Samantha was born in Chicago, IL. She received a BFA in Fine Art from Columbia College Chicago and an MFA in Visual Arts from The Art Institute of Boston at Lesley University. During the summer of 2003, Samantha studied drawing at Santa Repararta International School of Art in Florence, Italy. Her work has been published and exhibited in the United States and abroad. Samantha lives and works in Chicago, IL. Born in 1982, Samantha VanDeman grew up in the suburbs of Chicago. She studied fine arts at Columbia College Chicago, receiving a BFA in 2005. During her last year in college, she took a B+W photography class and found her passion. From that point on, she started to actively documenting everything around her. In 2007, she returned to college, this time to earn a MFA in photography from the Art Institute of Boston at Lesley University in 2009. It was during her time at the low residency program at AIB, that she was able to have independent studies with artists such as Anne Wilson, Mayumi Lake, Jeanne Dunning, and Laura Letinsky. Samantha has exhibited her work nationally. Her work has been exhibited at Emory Visual Arts Gallery, Atlanta, GA; Finch and Ada, NY; New Orleans Photo Alliance Gallery, New Orleans, LA; Las Manos Gallery, Chicago, IL; Gallery 263, Cambridge, MA; Midwest center for Photography, Wichita, KS; Gallery 808, Boston, MA; Change Artist Space, San Francisco, CA; Perspective Gallery, Evanston, IL; Barrett Art Center Galleries, Poughkeepsie, NY; Fourth Wall Projects in Boston, MA; The Center for Fine Art Photography in Fort Collins, CO; Newspace Center for Photography in Portland, OR; Black Box Gallery, Portland, OR; Texas Photographic Society, San Antonio, TX ; Wright Museum of Art in Beloit, WI and Review Santa Fe 100. Samantha VanDeman is adjunct faculty at The Art Institute of Illinois in Tinley Park, IL. All about Samantha VanDeman:AAP: When did you realize you wanted to be a photographer?My last year as an undergraduate at Columbia College Chicago, I took a Black and white photography class. It was then I knew I wanted to be a photographer. Up until that point, I wanted to be a painter. AAP: Where did you study photography? I studied photography at The Art Institute of Boston at Lesley University. During my time at The Art Institute of Boston, I had independent studies with Laura Letinsky, Jeanne Dunning, Anne Wilson and Mayumi Lake.AAP:Do you have a mentor?Laura Letinksy has been a friend/mentor since 2008 AAP: How long have you been a photographer?10 yearsAAP: Do you remember your first shot? What was it?My first shot was of rotten fruit.AAP: What or who inspires you?I’m inspired by silence, decay, kindness and long road trips. Artists who inspire me are Jenny Saville, Edward Hopper, Sally Mann and Fiona Apple.AAP: What kind of gear do you use? Camera, lens, digital, film?Canon 5DAAP: Do you spend a lot of time editing your images?I do minimal editing.AAP: Favorite(s) photographer(s)?Sally Mann, Angela Strassheim, Nan Goldin and Corrine DayAAP: What advice would you give a young photographer?Find your own voice and follow your gut. Your best work will come from the projects you are most passionate about.AAP: What mistake should a young photographer avoid?Trying too hard to be different or copying another photographer’s styleAAP: An idea, a sentence, a project you would like to share?I’m currently working on a project called “Died Alone”. This project explores abandoned living spaces of people that died alone in their home.AAP: Your best memory has a photographer?My fondest memory: The first time I explored the abandoned – now demolished Michael Reese Hospital in Chicago. I had never explored an abandoned place before Michael Reese Hospital, so it opened up a whole new world for me.AAP: If you could have taken the photographs of someone else who would it be?Weegee or Walker Evans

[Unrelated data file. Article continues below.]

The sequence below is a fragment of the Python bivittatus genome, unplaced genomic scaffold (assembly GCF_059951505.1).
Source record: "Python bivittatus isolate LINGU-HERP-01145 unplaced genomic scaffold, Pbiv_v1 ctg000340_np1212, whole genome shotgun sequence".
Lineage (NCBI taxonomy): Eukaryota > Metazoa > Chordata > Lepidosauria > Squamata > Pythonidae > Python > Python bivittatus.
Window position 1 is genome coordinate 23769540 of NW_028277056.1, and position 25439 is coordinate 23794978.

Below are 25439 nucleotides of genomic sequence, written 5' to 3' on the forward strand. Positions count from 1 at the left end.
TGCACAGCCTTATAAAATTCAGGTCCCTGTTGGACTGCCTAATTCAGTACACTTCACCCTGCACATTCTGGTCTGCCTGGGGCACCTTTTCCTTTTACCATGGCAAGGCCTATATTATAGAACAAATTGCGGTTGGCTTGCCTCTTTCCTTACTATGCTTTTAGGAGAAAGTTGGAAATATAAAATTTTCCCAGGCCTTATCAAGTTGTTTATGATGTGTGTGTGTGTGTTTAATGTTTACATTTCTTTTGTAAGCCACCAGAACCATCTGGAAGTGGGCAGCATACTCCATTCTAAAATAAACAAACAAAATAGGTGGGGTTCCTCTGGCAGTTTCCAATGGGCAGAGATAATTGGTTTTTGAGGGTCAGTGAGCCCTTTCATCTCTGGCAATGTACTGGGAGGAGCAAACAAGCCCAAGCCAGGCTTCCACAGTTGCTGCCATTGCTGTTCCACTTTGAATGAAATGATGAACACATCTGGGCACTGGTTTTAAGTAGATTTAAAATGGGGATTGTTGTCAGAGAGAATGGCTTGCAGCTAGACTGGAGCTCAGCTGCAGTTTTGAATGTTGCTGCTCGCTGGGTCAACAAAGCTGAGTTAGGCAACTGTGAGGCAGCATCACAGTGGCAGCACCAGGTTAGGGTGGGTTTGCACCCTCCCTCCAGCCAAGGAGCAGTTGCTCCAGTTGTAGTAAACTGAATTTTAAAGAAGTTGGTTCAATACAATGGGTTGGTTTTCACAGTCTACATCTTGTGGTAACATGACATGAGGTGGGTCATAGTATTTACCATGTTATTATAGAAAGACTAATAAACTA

Kristoffer Albrecht
Kristoffer Albrecht is a Finnish photographer, born in Helsinki, Finland in 1961. Albrecht lives in Ingå, Finland, and works as an independent photographer. His photographic work has been exhibited in his native Finland and internationally. Albrecht's work can be seen in collections at Helsinki’s Finnish Museum of Photography, Stockholm’s Moderna Museet, Moscow’s Pushkin Museum, Bibliothèque Nationale de France in Paris, Metropolitan Museum of Art in New York, and more. Albrecht has published some 30 books, among them Metropol (1998), Memorabilia (2004) and ZigZag in Europe (2009). Kristoffer Albrecht is represented in art museums and other public collections in Finland, France, Germany, Russia, Sweden, USA. Kristoffer Albrecht has been exhibiting both at home and abroad since 1983. Previously mentored by acclaimed Finnish photographer Pentti Sammallahti, Albrecht exhibited alongside Sammallahti at in the Print Sales Gallery in 2017. Near the Wind showcased a collaborative body of work specially commissioned by The Photographers’ Gallery. Albrecht has exhibited in solo and group shows across Finland, Russia, Demark, France, Spain and the US since 1983, and his works can be found in international public collections including the Finnish Museum of Photography, Helsinki, the Bibliothèque Nationale de France, Paris, the Metropolitan Museum of Art, New York, the Modern Museet, Stockholm and The Pushkin Museum, Moscow. Making photobooks is an important means of his artistic expression; to date Albrecht has published some thirty photobooks, most recently Domestica (2018). He has been teaching photography and also conducting research in the field for several decades.Source: Invaluable
Nikos Economopoulos